The Imaginative Culture of MARBL

Writers Exhibit LogoThe Writers exhibition, on display in the Schatten Gallery until November, features photographer Nancy Crampton’s pictures of authors, poets, novelists, journalists and other writers. A small selection of MARBL materials, chosen by guest curators from the Emory community, complements each photo. The materials illuminate the connections the writers have with each other and the special collections in MARBL. The following is Goodrich C. White Professor of English, Ron Schuchard‘s essay about the exhibition and the importance of using primary sources.


Truman Capote, Photo by Nancy Crampton
Truman Capote,
New York City, 1984
photo: Nancy Crampton

In 1979, with the support of the Woodruff gift, the cornerstone of the modern literature edifice in the Manuscript, Archives, and Rare Book Library (MARBL)—the W.B. Yeats collection—arrived at Emory from the library of his friend and patron, Lady Augusta Gregory. As a young nationalist poet, Yeats had himself proposed the creation of a “Library of Ireland,” which would distribute books by the best contemporary writers to Irish towns without libraries. The scheme included the revival of the oral tradition, by training reciters and players to go into the countryside and take serious literature to those who could not read but who would listen eagerly to the living voice. His aim was to create a “spiritual democracy” in which all members of the nation were able to share in its literature—poetry, plays, stories, myths, and legends—for he believed that universal accessibility to imaginative culture was essential to building a great nation and political democracy.

Anne Sexton, Photo by Nancy Crampton
Anne Sexton,
Weston, MA, 1973
photo: Nancy Crampton

Thus, from the time that MARBL received the Yeats collection and began to build a major literary archive, a page was taken from his library scheme: its treasures would never be the exclusive preserve of elite scholars and postgraduates; they were to be materials for teaching as much as for research, for imaginative inspiration as much as for monographs. For the past thirty-three years undergraduate classes have been welcomed early to the feast of seeing and handling original manuscripts, notebooks, letters, and other documents of the creative process—and afterwards individual students have been welcome to use the archives for class papers, honors theses, conference presentations, and self-curated course exhibitions. Their ability to share in the imaginative culture of MARBL has led to scores of major fellowships, awards, and internships; it has been essential to building a destination university in the humanities.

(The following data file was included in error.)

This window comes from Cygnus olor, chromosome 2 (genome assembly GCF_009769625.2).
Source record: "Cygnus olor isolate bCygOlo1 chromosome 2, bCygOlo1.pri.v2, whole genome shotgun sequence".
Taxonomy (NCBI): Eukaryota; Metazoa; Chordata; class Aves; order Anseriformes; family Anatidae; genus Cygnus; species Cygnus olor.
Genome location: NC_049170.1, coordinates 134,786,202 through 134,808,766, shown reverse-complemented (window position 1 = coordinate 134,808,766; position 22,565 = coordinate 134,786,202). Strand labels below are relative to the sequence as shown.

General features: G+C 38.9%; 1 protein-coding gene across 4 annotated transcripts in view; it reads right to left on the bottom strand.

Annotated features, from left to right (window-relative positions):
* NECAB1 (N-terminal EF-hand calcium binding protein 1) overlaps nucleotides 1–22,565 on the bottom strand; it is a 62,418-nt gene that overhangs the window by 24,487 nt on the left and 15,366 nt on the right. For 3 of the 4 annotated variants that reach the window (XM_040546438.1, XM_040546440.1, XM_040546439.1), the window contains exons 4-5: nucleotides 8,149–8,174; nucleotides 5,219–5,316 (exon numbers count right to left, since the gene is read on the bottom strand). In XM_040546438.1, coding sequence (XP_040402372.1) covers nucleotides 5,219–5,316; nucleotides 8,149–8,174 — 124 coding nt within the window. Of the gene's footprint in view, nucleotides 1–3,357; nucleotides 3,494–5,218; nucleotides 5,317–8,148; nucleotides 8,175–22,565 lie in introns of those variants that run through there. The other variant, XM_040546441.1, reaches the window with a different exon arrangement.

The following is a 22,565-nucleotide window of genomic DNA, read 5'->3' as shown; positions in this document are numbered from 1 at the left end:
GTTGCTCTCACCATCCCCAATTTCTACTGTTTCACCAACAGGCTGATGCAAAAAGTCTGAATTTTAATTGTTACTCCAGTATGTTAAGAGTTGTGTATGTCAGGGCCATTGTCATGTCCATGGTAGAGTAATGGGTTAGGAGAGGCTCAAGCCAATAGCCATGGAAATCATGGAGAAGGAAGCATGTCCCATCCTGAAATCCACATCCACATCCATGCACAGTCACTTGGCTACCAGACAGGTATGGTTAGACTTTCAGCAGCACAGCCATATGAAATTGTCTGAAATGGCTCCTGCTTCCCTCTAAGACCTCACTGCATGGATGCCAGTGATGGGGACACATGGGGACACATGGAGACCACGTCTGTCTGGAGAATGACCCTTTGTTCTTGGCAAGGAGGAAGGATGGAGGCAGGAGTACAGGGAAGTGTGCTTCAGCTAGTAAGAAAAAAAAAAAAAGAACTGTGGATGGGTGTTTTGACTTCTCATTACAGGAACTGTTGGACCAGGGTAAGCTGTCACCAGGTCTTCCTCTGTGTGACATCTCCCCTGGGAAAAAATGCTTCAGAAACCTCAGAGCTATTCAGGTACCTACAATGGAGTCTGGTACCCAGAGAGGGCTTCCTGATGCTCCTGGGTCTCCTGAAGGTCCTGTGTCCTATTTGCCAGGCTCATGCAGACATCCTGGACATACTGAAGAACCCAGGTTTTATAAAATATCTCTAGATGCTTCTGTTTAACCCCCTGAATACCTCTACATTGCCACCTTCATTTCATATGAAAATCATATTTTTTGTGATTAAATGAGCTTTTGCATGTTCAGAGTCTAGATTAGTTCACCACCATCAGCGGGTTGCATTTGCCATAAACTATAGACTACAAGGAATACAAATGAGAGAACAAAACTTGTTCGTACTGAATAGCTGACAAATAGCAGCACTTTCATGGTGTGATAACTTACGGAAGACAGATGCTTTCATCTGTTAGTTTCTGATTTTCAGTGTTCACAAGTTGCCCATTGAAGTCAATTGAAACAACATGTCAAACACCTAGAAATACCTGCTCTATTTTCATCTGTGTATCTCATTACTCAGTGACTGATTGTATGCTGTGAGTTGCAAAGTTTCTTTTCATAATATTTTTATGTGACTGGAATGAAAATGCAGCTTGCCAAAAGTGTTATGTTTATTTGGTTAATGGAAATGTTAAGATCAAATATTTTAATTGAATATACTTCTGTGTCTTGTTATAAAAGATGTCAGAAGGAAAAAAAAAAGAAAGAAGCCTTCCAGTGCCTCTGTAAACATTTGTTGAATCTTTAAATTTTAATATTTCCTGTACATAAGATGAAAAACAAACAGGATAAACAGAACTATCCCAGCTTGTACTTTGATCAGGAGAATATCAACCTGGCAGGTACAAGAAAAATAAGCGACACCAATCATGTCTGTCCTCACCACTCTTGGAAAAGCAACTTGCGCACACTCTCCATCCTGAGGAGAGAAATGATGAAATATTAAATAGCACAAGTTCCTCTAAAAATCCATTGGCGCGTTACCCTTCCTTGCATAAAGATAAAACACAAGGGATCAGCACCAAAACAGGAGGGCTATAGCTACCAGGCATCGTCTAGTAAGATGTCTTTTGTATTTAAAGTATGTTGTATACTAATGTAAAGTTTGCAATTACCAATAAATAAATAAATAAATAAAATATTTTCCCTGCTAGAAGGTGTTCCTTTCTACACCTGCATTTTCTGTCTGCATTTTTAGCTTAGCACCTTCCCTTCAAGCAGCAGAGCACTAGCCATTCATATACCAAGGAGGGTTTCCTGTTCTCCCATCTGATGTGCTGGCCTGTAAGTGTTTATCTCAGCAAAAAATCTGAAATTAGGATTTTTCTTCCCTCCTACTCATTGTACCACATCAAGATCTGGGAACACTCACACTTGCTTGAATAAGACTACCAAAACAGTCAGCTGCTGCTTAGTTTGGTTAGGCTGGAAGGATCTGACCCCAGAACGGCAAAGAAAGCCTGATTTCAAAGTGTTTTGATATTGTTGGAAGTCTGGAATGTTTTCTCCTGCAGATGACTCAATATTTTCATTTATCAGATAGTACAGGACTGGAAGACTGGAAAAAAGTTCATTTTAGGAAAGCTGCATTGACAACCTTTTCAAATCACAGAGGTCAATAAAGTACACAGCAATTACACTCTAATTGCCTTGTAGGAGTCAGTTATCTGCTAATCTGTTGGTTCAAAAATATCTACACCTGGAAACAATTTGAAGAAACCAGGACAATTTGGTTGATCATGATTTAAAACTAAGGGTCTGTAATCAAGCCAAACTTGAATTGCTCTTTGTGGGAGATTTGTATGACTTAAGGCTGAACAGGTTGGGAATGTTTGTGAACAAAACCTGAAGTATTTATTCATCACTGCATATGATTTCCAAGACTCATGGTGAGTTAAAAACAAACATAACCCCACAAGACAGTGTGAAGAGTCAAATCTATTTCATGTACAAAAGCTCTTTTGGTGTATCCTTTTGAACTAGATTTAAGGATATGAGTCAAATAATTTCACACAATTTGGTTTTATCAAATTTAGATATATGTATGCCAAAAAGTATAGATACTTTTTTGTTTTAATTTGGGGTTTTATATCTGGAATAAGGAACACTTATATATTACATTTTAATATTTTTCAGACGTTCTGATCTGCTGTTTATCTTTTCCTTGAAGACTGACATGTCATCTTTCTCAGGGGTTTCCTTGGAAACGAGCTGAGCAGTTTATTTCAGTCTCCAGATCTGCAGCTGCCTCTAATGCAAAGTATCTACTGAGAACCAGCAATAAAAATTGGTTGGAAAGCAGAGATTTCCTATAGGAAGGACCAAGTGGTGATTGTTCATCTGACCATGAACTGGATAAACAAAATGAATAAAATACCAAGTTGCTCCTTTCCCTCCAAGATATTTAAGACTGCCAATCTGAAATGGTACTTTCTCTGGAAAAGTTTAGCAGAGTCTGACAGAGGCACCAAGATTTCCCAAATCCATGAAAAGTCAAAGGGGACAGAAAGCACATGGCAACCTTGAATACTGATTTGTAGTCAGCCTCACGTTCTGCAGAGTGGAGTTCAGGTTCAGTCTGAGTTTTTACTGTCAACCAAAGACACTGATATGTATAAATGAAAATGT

James Baldwin, Photo by Nancy Crampton
James Baldwin,
St. Paul-de-Vence, France, 1986
photo: Nancy Crampton

The present exhibition, WRITERS, is perhaps the finest manifestation to date of the spiritual democracy that MARBL has created for students and citizens of literature in the state, nation, and world. Its selectors include high school Advanced Placement literature students; Emory undergraduates, graduates, faculty, and administrators; library staff; and the organizer of the Decatur Book Festival. They have pulled works by American, African American, English, Irish, Caribbean, and Indian authors; they have drawn upon the Edelstein collection of American poetry, the Raymond Danowski Poetry Library, the Camille Billops and James V. Hatch archives, the Michel Fabre archives of African American arts and letters, and the single-author collections of Seamus Heaney, Ted Hughes, Salman Rushdie, and Robert Penn Warren, among others; they have chosen a fascinating cross-section of archival items that have struck their individual imaginations, including manuscripts, typescripts, children’s books, inscribed books and pamphlets, broadsides, posters, fliers, letters, lectures and addresses, photographs, and audio recordings—all part of the primary and secondary matter, the ephemera and the detritus, of distinguished creative lives, preserved in the MARBL domain for communal delight, awe, and use. Welcome to a unique exhibition chosen by all-age lovers of writers and their writings.

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